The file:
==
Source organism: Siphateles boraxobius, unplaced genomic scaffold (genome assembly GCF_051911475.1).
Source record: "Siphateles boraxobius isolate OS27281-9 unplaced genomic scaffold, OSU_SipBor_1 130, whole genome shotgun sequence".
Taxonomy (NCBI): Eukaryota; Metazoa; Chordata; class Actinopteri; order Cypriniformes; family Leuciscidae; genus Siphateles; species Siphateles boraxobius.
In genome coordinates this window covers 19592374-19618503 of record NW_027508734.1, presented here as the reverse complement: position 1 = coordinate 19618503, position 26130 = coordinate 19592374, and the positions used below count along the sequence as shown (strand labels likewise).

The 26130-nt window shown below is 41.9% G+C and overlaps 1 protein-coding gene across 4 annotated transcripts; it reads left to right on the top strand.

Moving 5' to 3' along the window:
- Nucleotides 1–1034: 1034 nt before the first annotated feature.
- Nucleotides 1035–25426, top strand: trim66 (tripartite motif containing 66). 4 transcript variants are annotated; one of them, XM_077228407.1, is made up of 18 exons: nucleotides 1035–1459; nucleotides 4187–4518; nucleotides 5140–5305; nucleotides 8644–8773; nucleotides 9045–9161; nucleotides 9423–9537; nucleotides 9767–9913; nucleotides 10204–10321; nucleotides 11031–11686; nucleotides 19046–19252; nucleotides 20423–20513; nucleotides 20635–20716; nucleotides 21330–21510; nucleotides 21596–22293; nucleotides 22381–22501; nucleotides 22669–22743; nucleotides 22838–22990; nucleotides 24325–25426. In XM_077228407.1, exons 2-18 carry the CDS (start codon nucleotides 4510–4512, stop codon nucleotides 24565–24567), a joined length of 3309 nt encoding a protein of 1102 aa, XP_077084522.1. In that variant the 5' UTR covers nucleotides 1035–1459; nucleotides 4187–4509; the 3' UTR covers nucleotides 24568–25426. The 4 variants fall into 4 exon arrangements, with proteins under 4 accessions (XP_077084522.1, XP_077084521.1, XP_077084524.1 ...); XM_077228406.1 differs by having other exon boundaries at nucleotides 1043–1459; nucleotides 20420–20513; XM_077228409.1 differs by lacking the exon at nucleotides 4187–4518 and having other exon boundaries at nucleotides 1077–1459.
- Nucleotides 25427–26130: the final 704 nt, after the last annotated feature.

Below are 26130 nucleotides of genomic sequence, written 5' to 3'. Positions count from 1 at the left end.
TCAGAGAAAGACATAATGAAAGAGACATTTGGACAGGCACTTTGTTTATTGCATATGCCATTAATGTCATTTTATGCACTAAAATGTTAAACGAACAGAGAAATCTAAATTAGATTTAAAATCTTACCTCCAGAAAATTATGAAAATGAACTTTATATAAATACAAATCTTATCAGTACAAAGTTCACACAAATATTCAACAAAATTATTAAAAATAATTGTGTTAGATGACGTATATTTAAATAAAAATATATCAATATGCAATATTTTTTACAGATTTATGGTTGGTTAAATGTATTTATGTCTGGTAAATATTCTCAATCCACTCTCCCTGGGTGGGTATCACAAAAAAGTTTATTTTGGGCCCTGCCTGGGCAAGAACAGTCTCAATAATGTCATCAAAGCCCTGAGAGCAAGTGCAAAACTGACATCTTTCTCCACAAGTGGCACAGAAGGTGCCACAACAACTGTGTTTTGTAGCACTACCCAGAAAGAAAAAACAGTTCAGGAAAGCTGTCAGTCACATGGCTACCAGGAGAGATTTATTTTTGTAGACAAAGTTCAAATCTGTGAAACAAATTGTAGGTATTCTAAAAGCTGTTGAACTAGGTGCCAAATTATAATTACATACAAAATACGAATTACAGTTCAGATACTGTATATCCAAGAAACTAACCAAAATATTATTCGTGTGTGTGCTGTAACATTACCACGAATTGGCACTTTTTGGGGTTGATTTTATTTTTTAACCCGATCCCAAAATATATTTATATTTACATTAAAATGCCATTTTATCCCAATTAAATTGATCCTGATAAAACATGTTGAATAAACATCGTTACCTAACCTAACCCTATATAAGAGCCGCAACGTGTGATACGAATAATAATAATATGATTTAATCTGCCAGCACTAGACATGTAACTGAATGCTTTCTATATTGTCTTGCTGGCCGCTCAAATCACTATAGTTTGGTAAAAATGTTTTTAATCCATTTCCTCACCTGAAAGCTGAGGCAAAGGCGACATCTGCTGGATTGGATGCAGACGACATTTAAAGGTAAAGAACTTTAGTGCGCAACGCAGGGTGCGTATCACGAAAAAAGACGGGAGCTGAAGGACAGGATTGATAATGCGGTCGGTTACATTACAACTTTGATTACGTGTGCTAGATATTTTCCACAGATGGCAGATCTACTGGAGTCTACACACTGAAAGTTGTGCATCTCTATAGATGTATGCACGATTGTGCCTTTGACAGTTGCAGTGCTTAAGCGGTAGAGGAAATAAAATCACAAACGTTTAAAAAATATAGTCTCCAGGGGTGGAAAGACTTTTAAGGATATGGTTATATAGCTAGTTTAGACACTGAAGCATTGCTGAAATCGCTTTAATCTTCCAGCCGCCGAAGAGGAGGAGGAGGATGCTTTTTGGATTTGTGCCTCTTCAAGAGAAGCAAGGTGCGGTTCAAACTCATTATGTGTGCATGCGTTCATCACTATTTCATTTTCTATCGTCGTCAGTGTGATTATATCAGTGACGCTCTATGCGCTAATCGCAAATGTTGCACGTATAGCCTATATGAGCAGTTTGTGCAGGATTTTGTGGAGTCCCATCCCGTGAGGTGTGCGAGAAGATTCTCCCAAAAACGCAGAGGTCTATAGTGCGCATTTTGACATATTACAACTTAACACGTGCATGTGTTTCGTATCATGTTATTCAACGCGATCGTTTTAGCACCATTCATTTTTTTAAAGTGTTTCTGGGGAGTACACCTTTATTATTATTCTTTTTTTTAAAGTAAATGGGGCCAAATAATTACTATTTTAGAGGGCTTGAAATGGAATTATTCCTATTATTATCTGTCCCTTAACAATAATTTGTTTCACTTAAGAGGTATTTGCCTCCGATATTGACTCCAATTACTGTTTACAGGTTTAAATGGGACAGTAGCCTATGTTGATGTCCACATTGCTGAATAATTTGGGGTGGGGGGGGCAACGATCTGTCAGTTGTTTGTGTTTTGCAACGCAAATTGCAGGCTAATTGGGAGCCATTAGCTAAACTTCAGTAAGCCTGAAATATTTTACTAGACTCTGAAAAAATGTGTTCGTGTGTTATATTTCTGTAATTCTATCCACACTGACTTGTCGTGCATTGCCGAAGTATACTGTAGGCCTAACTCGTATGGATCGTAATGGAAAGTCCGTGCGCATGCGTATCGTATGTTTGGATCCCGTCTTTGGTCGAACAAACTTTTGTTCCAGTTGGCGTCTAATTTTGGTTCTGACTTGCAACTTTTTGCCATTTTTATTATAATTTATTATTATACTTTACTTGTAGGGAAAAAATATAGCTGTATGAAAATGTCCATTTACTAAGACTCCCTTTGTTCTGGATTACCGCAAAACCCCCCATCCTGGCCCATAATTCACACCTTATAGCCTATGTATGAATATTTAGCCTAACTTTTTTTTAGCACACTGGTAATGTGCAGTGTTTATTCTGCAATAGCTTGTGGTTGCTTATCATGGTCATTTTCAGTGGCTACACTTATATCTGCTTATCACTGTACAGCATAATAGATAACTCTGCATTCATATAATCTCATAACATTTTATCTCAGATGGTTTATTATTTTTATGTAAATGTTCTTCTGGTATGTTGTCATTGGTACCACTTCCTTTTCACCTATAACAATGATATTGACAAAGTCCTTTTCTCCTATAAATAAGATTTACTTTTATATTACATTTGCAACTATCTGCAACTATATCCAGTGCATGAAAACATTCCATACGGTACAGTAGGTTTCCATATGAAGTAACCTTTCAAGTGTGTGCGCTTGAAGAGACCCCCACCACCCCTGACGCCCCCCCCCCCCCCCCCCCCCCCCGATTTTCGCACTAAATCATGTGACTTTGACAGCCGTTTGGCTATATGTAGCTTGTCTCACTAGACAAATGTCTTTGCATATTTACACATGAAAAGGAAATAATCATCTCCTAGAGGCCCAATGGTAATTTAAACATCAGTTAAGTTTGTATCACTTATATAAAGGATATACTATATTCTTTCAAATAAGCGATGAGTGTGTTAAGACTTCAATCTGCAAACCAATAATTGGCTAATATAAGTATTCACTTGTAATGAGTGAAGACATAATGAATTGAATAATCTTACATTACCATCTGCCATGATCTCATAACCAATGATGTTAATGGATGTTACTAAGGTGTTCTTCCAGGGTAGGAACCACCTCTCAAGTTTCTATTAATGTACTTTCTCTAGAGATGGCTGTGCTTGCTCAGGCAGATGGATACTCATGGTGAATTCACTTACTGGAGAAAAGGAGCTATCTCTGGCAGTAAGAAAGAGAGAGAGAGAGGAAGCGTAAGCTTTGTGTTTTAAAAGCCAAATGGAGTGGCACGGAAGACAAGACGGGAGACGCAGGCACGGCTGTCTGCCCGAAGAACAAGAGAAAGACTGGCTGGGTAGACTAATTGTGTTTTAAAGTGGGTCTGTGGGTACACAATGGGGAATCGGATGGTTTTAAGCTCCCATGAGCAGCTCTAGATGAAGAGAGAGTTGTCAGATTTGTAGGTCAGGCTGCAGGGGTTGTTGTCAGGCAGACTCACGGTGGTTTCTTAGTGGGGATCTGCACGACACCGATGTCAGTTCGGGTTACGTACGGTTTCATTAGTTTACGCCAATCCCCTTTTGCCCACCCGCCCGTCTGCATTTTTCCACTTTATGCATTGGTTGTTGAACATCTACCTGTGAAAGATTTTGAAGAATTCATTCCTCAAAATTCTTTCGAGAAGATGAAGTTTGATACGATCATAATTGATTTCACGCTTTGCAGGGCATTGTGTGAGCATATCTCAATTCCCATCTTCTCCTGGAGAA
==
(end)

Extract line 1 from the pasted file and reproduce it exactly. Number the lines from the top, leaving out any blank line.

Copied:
Source organism: Siphateles boraxobius, unplaced genomic scaffold (genome assembly GCF_051911475.1).